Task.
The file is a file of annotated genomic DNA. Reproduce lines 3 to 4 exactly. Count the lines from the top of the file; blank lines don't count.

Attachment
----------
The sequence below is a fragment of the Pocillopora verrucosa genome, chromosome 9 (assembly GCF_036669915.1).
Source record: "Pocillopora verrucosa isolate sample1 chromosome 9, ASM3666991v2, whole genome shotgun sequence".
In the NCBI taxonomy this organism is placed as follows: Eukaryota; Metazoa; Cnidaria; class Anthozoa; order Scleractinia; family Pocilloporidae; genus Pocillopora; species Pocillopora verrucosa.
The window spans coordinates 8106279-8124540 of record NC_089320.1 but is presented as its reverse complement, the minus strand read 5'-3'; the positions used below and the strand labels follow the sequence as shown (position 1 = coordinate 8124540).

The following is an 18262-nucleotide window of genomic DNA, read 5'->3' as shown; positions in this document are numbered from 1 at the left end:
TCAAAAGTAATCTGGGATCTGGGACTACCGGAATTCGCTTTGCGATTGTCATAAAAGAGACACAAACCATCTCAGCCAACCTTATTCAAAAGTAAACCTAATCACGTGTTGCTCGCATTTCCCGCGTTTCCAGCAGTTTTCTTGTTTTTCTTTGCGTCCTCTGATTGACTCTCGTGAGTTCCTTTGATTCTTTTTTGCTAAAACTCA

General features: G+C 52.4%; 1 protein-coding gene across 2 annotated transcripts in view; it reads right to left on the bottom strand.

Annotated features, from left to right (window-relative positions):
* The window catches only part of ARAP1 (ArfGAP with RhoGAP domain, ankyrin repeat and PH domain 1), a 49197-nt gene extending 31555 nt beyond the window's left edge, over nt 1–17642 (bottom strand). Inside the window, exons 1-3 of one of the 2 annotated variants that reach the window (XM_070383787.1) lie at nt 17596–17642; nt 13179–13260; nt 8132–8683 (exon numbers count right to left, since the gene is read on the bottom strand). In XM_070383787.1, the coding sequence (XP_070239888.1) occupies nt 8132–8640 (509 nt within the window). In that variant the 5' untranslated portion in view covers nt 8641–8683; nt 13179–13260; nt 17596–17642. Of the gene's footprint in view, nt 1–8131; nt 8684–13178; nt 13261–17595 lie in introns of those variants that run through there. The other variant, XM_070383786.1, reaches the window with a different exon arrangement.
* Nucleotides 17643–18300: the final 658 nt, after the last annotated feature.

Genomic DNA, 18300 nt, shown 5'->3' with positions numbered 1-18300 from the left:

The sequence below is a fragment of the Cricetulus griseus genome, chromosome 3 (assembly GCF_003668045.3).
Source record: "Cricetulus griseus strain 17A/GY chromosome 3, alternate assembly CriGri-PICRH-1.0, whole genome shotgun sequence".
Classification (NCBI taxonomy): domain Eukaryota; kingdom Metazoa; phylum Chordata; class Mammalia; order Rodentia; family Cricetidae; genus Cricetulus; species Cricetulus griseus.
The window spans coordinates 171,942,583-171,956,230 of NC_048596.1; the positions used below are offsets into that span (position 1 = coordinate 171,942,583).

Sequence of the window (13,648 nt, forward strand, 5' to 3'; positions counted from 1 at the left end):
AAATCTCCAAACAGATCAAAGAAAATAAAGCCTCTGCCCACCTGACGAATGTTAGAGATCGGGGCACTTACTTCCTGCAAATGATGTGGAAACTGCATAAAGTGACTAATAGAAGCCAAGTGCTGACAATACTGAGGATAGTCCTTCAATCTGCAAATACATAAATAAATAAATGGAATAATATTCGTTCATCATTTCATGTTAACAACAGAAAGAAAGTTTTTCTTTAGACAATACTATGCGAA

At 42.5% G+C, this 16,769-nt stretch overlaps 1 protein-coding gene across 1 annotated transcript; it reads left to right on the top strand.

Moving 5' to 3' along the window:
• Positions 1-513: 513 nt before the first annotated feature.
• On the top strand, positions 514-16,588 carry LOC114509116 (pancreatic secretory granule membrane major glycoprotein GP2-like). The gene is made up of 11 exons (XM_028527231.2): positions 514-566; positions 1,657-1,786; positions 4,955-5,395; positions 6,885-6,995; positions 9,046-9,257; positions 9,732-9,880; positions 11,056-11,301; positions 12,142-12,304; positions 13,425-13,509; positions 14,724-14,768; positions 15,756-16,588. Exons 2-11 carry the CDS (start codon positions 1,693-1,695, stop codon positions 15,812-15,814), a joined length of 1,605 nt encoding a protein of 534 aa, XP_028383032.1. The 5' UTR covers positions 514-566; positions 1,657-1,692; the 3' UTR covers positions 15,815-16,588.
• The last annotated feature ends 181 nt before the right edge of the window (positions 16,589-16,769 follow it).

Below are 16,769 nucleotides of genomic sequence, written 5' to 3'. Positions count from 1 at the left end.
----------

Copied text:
In the NCBI taxonomy this organism is placed as follows: Eukaryota; Metazoa; Cnidaria; class Anthozoa; order Scleractinia; family Pocilloporidae; genus Pocillopora; species Pocillopora verrucosa.
The window spans coordinates 8106279-8124540 of record NC_089320.1 but is presented as its reverse complement, the minus strand read 5'-3'; the positions used below and the strand labels follow the sequence as shown (position 1 = coordinate 8124540).